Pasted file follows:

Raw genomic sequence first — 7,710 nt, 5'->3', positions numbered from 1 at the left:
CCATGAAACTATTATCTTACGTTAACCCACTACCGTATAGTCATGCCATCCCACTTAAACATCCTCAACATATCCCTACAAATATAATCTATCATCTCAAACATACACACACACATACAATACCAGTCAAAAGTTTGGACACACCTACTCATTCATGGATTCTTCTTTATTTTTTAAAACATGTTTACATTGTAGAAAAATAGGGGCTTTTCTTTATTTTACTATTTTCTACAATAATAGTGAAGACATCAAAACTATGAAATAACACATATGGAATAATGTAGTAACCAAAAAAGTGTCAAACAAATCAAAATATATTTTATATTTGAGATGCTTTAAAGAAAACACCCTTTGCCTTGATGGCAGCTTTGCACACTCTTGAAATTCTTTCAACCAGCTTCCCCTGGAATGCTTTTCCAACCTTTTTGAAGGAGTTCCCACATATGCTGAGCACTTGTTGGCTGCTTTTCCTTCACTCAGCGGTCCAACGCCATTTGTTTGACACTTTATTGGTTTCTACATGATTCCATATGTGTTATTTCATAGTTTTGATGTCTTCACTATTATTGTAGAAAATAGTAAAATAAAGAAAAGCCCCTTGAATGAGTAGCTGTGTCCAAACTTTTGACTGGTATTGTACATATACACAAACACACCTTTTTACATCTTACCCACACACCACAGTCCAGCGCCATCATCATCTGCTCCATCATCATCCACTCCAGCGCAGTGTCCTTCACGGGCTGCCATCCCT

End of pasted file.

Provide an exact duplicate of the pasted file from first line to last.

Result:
Raw genomic sequence first — 7,710 nt, 5'->3', positions numbered from 1 at the left:
CCATGAAACTATTATCTTACGTTAACCCACTACCGTATAGTCATGCCATCCCACTTAAACATCCTCAACATATCCCTACAAATATAATCTATCATCTCAAACATACACACACACATACAATACCAGTCAAAAGTTTGGACACACCTACTCATTCATGGATTCTTCTTTATTTTTTAAAACATGTTTACATTGTAGAAAAATAGGGGCTTTTCTTTATTTTACTATTTTCTACAATAATAGTGAAGACATCAAAACTATGAAATAACACATATGGAATAATGTAGTAACCAAAAAAGTGTCAAACAAATCAAAATATATTTTATATTTGAGATGCTTTAAAGAAAACACCCTTTGCCTTGATGGCAGCTTTGCACACTCTTGAAATTCTTTCAACCAGCTTCCCCTGGAATGCTTTTCCAACCTTTTTGAAGGAGTTCCCACATATGCTGAGCACTTGTTGGCTGCTTTTCCTTCACTCAGCGGTCCAACGCCATTTGTTTGACACTTTATTGGTTTCTACATGATTCCATATGTGTTATTTCATAGTTTTGATGTCTTCACTATTATTGTAGAAAATAGTAAAATAAAGAAAAGCCCCTTGAATGAGTAGCTGTGTCCAAACTTTTGACTGGTATTGTACATATACACAAACACACCTTTTTACATCTTACCCACACACCACAGTCCAGCGCCATCATCATCTGCTCCATCATCATCCACTCCAGCGCAGTGTCCTTCACGGGCTGCCATCCCT